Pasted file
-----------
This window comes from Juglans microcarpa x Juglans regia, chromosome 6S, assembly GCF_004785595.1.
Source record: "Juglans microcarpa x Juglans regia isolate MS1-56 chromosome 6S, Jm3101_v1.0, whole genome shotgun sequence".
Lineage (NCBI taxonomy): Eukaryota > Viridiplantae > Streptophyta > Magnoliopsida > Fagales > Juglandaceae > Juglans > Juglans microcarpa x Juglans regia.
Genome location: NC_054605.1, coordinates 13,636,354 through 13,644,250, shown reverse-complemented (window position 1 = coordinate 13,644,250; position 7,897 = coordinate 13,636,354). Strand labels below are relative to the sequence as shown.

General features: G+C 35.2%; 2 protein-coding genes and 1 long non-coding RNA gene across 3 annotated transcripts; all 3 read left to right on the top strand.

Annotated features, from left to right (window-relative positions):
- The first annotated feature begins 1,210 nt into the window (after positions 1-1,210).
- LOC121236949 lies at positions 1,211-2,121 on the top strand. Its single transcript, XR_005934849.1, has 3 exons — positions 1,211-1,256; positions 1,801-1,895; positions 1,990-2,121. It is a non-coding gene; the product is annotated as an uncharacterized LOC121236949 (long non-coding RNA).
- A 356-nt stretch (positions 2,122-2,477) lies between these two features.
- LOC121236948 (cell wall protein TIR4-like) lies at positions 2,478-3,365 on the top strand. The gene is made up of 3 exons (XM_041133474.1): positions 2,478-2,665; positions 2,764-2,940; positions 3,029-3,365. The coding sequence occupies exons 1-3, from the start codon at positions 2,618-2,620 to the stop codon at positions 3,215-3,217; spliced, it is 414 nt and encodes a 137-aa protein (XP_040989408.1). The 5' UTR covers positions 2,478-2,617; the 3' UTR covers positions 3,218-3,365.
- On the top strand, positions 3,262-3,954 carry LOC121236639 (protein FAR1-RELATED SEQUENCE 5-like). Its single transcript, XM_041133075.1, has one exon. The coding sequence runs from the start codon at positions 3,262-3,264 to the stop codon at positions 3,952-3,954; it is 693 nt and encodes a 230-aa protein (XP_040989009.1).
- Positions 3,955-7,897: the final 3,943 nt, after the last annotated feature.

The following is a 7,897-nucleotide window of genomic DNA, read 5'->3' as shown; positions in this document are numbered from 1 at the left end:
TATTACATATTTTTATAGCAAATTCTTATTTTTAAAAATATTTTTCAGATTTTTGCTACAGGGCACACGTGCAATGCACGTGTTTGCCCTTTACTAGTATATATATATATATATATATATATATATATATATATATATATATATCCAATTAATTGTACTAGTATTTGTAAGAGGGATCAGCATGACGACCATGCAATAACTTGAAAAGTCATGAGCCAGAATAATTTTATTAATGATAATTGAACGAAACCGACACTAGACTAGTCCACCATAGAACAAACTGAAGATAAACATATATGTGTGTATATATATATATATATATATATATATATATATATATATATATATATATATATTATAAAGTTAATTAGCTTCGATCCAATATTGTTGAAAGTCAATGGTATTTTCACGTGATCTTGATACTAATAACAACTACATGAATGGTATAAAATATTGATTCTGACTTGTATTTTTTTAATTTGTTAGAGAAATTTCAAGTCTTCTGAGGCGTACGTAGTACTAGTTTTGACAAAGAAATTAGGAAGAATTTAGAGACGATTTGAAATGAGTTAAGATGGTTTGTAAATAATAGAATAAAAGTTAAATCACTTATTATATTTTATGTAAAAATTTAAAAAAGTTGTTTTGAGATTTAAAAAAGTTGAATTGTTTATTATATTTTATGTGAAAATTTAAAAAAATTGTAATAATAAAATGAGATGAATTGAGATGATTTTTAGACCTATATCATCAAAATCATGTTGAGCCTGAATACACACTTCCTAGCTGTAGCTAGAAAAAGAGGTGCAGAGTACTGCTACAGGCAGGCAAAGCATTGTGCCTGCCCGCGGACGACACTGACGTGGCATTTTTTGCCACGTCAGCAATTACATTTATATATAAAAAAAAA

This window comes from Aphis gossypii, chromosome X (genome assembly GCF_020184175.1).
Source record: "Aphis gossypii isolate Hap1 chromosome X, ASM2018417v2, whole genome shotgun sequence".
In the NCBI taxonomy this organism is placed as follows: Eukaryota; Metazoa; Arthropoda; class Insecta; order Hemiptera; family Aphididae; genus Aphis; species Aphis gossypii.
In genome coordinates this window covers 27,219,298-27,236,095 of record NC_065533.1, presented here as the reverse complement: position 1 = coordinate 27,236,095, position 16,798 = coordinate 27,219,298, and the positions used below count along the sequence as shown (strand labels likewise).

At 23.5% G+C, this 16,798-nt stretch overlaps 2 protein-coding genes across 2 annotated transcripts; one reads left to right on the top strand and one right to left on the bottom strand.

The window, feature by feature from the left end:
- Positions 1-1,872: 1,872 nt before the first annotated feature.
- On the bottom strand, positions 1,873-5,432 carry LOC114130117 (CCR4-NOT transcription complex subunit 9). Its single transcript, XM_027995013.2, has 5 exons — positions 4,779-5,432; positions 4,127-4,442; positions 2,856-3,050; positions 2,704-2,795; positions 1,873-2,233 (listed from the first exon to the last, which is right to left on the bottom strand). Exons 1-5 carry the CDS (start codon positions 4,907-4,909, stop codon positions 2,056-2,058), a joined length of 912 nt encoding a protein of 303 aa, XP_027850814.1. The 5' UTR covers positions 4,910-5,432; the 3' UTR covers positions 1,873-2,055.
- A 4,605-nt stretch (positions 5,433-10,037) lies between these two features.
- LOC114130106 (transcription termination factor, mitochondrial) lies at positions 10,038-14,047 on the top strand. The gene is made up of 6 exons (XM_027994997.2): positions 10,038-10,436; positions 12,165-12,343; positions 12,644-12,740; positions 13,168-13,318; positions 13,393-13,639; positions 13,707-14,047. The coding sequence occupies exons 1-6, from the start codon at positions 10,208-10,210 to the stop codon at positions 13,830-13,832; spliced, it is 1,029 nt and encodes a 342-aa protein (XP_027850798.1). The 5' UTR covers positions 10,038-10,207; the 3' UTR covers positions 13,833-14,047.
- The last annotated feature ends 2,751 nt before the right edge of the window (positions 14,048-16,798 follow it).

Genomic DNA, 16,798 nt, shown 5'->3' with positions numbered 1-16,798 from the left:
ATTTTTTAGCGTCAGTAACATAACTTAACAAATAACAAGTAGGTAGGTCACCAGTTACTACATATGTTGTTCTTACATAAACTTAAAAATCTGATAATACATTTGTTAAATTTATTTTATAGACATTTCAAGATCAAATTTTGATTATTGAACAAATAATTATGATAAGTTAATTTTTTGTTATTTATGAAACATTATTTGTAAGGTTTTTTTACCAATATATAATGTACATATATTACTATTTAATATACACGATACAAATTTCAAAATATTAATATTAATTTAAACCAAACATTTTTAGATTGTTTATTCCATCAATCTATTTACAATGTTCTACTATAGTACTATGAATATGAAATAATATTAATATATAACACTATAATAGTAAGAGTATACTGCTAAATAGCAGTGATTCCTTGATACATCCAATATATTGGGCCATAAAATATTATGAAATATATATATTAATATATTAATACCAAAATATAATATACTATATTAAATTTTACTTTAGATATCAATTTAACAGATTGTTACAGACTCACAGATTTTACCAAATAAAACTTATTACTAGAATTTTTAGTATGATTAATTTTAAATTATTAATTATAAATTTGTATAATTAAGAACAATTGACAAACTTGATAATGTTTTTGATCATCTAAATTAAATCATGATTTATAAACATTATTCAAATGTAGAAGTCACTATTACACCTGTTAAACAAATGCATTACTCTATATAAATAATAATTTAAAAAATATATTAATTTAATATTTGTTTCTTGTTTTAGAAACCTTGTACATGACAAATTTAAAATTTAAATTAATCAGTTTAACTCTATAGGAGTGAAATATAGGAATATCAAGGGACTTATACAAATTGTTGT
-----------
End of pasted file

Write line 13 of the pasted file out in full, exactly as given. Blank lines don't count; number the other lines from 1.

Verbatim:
The following is a 7,897-nucleotide window of genomic DNA, read 5'->3' as shown; positions in this document are numbered from 1 at the left end: